On Thu, Jul 12, 2007 at 11:34:55PM +0900, Jan Moli?? wrote:
> 
> I read somewhere that good-style Ruby code is indented by 2 spaces. I'd like 
> to tell you my problem: I'm not disabled, but I have problems with reading 
> code if the indentation is only at 2 spaces. I must indent more. It's all 
> about my dysfunction of reading.
> 
> The main argument for using spaces is that the code looks everywhere same.
> But - who needs it? From my point of view, I don't care if the code looks 
> same on my and on my friend's computer. 

That's the argument for using two spaces all the time rather than
sometimes using three or four spaces, and for choosing to stick with just
spaces or just tabs rather than switching between the two.  It's not
specifically an argument for spaces over tabs.

There are arguments for spaces instead of tabs, but that's not really one
of them.


> 
> Of course, I expect the code to look same on my computer. There is a problem: 
> Unfortunately GNU/TAB is set to 8 characters and if you display code on 
> terminal, for example using diff or grep, it's not well readable and may look 
> different than in your editor. So it breaks what I wrote above about 
> same-looking code within one computer. I don't know if there is any solution 
> for this case or if TAB length is hardcoded in Linux/BSD kernel. 

You can alter tab length in your editor (for at least most editors,
including vi/Vim and Emacs).


> 
> from Linux coding style:
> "In short, 8-char indents make things easier to read, and have the added
> benefit of warning you when you're nesting your functions too deep.
> Heed that warning."

Using two spaces per indent also warns when functions are nested too
deeply.  It requires twice as many keystrokes per indent as using tabs,
which means you'll get tired of keystrokes for indentation twice as
quickly.  It works as a reminder for me, anyway.


> 
> On the other hand, terminal vs. editor difference is not fatal. I still can 
> better read more-indented code than less-idented code. I use vim-diff and 
> when I grep something, the grep output usually looks like a big mess and I 
> really don't care about indentation :-) Moreover, I spend much more time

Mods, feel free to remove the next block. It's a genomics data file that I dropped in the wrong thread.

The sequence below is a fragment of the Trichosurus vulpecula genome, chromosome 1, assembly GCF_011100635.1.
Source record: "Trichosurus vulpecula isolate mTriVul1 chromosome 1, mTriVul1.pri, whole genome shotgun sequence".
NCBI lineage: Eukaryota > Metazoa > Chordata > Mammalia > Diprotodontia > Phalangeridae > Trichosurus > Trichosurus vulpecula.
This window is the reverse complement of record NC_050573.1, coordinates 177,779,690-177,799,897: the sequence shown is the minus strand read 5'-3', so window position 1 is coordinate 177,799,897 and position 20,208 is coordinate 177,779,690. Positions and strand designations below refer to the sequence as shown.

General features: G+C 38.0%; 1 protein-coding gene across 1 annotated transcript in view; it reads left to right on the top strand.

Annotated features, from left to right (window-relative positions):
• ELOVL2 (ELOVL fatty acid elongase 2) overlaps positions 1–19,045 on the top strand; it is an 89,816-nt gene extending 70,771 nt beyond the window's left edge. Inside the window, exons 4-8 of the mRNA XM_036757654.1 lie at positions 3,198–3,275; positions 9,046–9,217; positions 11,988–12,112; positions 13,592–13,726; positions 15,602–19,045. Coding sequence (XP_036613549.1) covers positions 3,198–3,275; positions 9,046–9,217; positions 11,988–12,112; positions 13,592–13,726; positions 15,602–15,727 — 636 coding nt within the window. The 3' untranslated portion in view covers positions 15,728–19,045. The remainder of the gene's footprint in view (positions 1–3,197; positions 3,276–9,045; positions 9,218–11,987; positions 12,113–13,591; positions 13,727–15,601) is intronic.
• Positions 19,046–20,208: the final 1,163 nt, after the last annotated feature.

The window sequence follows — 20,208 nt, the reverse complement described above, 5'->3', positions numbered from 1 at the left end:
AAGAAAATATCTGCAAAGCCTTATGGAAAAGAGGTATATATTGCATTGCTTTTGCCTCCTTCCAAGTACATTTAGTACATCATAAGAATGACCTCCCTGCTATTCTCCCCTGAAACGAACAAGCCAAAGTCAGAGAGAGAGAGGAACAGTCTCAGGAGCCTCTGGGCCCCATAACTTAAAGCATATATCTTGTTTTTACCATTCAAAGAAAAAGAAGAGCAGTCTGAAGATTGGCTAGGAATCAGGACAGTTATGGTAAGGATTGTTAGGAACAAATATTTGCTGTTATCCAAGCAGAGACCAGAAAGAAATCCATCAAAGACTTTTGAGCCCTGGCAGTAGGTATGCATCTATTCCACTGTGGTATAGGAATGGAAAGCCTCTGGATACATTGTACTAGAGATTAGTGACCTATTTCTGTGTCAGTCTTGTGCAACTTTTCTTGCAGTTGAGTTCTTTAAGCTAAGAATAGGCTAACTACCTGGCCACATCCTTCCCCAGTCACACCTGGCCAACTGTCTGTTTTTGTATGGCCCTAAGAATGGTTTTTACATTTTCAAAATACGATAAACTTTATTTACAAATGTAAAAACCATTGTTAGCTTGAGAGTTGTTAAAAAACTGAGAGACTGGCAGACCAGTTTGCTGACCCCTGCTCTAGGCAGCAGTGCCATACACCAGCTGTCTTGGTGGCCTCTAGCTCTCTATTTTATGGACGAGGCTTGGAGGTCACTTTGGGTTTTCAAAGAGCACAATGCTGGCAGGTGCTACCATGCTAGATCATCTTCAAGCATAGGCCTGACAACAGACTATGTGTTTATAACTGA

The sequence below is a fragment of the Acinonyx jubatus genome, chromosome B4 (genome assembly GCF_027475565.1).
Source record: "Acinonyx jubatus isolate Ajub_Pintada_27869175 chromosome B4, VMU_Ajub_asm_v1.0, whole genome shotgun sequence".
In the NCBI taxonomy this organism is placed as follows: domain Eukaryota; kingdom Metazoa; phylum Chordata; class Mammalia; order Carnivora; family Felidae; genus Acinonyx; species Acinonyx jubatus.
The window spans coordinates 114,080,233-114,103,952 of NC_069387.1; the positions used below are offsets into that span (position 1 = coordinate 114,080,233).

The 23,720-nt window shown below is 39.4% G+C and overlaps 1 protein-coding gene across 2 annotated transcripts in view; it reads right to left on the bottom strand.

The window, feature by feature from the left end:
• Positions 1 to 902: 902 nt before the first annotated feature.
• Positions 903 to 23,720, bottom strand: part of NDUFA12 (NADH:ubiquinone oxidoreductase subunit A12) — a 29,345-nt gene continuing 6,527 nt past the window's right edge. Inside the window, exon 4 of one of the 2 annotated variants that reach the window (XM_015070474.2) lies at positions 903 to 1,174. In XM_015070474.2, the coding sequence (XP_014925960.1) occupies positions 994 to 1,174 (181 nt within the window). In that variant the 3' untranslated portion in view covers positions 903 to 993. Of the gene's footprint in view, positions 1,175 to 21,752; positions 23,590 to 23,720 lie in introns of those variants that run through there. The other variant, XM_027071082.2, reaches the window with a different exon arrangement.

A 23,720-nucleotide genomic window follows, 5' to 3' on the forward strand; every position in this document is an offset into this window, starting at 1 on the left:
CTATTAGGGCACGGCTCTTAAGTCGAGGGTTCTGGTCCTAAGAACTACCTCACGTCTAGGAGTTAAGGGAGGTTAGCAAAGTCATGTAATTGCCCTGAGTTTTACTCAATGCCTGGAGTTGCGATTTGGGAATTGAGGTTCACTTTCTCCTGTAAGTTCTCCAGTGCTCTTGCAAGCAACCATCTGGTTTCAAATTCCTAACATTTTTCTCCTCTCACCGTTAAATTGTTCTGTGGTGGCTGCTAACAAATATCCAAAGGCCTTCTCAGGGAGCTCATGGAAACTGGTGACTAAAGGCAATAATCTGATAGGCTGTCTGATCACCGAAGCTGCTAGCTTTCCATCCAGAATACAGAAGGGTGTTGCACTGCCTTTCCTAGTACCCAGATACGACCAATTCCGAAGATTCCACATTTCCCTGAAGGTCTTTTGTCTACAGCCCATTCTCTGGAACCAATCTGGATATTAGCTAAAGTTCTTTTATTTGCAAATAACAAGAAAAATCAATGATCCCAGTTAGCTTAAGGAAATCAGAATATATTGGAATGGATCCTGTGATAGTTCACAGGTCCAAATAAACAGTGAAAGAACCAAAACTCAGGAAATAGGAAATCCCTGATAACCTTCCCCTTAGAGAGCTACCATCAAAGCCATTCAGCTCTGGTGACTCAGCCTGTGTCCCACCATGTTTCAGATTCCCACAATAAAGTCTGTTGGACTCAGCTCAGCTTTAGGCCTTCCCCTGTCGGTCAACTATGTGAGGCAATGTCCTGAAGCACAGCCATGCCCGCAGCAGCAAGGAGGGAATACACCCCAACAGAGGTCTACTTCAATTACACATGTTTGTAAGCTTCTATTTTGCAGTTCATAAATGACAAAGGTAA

> programming than grepping, and that's why...
> 
> That's why I prefer TABs. The main purpose of TABs is - to indent. I don't 
> think it is archaic. Almost all good editors are able to set indentation 
> today, so everyone can set indent him/herself at pleasure. The code will 
> still look consistent on other's computer even if different indentation is 
> used there. If you indent using spaces, you can't set it alternatively (if 
> you don't want to do recoding, which is bad idea). 
> 
> There always be people who will need more indents because of their worse 
> recognition capability and they can do it thanks to TABs.

As mentioned in another response or two to your email, you can use the
expand and unexpand utilities to switch between spaces and tabs in your
source code files.  I would recommend coding in tabs if you must, and
using the expand and unexpand utilities to change code formatting as
needed so that whenever you share code (such as on this list) you present
it in two-space indentation style.


> 
> (Another con of TABs is editing code in editors which aren't able to set 
> indenation (notepad). But. Do you usually use notepad for programming? (Hmm. 
> (...))

Parse error: mismatched parentheses.


> 
> Of course, when I use TABs, I have to follow this rule: Don't use TABs 
> elsewhere just before first non-space character on a line. It means don't mix 
> TABs with spaces. If I format code to "table", use spaces.
> 
> FINAL QUESTIONS:
> 
> 1. Should there be the only one coding style in Ruby? I would prefer this, 
> but...
> 
> 2. Do you think everyone would accept it? No, one group would accept 
> TAB-style, another group would accept space-style. Maybe there could be two 
> styles for each group.
> 
> 3. Would all people accept one of those two styles? I don't think so.
> 
> 4. So should Ruby interpreter allow only those two styles? I don't think so.

Last I checked, leading whitespace is not syntactically significant, and
I'd like to keep it that way.  If I wanted significant whitespace, I'd
use Python.


> 
> 5. Is there any solution for TABs vs. spaces? No, I don't think so ;-)

See above, re expand/unexpand.


> 
> 6. Is this "war" 50:50? Or is it finished? Or... Any ideas?

By far, the majority of programmers these days seem to prefer spaces over
tabs.  There are certain communities that run strongly the other way,
still, but I think they will continue to be increasingly outnumbered at
least until there's a substantial shift in where things are headed in
that regard.


> 
> 
> Thank you for any answer on questions above and/or solution for the terminal 
> TAB length problem, which is the only real con of TABs for me.

-- 
CCD CopyWrite Chad Perrin [ http://ccd.apotheon.org ]
John Kenneth Galbraith: "If all else fails, immortality can always be
assured through spectacular error."